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Br J Pharmacol. 2004 Oct;143(3):343-50. Epub 2004 Aug 31.

CB1 receptor agonist and heroin, but not cocaine, reinstate cannabinoid-seeking behaviour in the rat.

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Department of Neuroscience and Centre of Excellence Neurobiology of Dependence, Cittadella Universitaria di Monserrato, University of Cagliari, Italy.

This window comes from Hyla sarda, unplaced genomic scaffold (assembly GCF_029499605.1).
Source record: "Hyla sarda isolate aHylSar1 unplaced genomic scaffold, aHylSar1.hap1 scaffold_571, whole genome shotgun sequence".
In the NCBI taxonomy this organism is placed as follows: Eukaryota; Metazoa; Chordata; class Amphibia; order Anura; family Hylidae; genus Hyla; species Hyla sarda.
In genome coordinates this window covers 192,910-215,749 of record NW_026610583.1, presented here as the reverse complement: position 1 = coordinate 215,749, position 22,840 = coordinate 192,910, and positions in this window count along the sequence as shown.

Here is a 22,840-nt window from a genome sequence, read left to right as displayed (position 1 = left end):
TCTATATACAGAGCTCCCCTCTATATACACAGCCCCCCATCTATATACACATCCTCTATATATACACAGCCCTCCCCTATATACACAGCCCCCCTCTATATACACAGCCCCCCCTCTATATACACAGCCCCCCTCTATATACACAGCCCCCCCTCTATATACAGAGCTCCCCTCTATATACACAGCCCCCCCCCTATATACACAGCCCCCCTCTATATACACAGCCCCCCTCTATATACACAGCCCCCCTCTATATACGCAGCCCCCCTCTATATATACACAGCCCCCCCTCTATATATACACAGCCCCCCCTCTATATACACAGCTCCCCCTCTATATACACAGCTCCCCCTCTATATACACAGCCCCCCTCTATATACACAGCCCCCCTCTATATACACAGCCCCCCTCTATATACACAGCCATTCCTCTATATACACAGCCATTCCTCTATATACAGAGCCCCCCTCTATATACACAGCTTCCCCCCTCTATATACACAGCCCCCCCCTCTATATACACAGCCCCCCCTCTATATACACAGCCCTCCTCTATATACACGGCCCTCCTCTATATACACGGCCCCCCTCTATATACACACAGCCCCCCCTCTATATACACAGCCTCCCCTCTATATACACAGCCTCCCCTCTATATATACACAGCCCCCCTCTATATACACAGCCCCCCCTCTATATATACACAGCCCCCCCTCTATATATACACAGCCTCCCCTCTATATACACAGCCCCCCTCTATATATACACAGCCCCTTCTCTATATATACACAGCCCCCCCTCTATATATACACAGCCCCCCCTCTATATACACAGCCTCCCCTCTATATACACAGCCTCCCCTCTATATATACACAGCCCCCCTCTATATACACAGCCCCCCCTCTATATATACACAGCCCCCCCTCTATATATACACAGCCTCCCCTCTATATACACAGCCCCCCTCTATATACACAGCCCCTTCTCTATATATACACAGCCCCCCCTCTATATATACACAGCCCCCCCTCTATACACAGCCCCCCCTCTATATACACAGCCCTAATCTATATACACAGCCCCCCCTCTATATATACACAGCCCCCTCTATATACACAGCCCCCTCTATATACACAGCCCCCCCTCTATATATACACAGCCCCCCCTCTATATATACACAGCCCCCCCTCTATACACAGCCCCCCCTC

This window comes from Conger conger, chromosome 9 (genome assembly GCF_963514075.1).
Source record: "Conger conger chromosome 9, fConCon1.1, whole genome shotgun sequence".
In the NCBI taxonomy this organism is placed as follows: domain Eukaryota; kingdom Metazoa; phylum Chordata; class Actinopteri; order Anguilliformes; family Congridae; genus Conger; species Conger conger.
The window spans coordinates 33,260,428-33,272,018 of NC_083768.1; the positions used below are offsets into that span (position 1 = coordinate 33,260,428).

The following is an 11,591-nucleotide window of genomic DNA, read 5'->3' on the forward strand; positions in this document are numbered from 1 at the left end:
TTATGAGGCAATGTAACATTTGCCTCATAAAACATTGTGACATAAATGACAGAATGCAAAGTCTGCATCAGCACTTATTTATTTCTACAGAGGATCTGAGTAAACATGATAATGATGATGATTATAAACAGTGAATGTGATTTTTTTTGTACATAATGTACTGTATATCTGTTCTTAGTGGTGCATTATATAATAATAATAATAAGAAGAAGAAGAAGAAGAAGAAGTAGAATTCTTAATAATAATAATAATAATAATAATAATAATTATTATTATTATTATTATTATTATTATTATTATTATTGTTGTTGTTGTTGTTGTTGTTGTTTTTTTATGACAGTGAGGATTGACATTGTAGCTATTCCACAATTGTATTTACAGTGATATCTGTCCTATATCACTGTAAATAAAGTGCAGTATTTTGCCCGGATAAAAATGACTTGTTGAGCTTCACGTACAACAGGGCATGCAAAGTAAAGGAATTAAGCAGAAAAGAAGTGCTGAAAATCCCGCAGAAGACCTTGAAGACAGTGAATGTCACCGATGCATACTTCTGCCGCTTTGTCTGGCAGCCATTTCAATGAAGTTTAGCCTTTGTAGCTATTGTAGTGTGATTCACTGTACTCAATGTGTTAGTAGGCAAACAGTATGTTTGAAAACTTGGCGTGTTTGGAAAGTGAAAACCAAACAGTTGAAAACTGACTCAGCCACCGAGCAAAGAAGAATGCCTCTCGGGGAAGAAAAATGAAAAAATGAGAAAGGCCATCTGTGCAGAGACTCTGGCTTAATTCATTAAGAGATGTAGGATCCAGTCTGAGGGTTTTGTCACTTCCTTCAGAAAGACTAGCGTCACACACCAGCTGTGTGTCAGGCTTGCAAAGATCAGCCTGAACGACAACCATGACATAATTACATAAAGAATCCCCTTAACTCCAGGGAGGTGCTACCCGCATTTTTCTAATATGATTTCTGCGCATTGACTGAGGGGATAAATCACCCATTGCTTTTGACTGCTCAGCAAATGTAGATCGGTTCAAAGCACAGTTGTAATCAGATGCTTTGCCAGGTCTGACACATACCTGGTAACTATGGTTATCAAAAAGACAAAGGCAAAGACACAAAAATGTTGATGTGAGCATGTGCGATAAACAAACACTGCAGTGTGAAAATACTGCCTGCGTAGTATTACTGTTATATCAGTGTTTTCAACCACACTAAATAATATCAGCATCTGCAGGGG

We recently provided evidence for a functional link between cannabinoid and opioid endogenous systems in relapse to heroin-seeking behaviour in rats. In the present study, we aimed at investigating whether the previously observed cross-talk between cannabinoids and opioids could be extended to mechanisms underlying relapse to cannabinoid-seeking behaviour after a prolonged period of abstinence. In rats previously trained to intravenously self-administer the synthetic cannabinoid receptor (CB1) agonist WIN 55,212-2 (12.5 microg kg(-1) inf(-1)) under a fixed ratio (FR1) schedule of reinforcement, noncontingent nonreinforced intraperitoneal (i.p.) priming injections of the previously self-administered CB1 agonist (0.25 and 0.5 mg kg(-1)) as well as heroin (0.5 mg kg(-1)), but not cocaine (10 mg kg(-1)), effectively reinstate cannabinoid-seeking behaviour following 3 weeks of extinction. The selective CB1 receptor antagonist SR 141716A (0.3 mg kg(-1) i.p.) does not reinstate responding when given alone, but completely prevents the cannabinoid-seeking behaviour triggered by WIN 55,212-2 or heroin primings. The nonselective opioid antagonist naloxone (1 mg kg(-1) i.p.) has no effect on operant behaviour per se, but significantly blocks cannabinoid- and heroin-induced reinstatement of cannabinoid-seeking behaviour. These results provide the first evidence of drug-induced reinstatement of cannabinoid-seeking behaviour, and further strengthen previous findings on a cross-talk between the endogenous cannabinoid and opioid systems in relapse mechanisms to drug-seeking.

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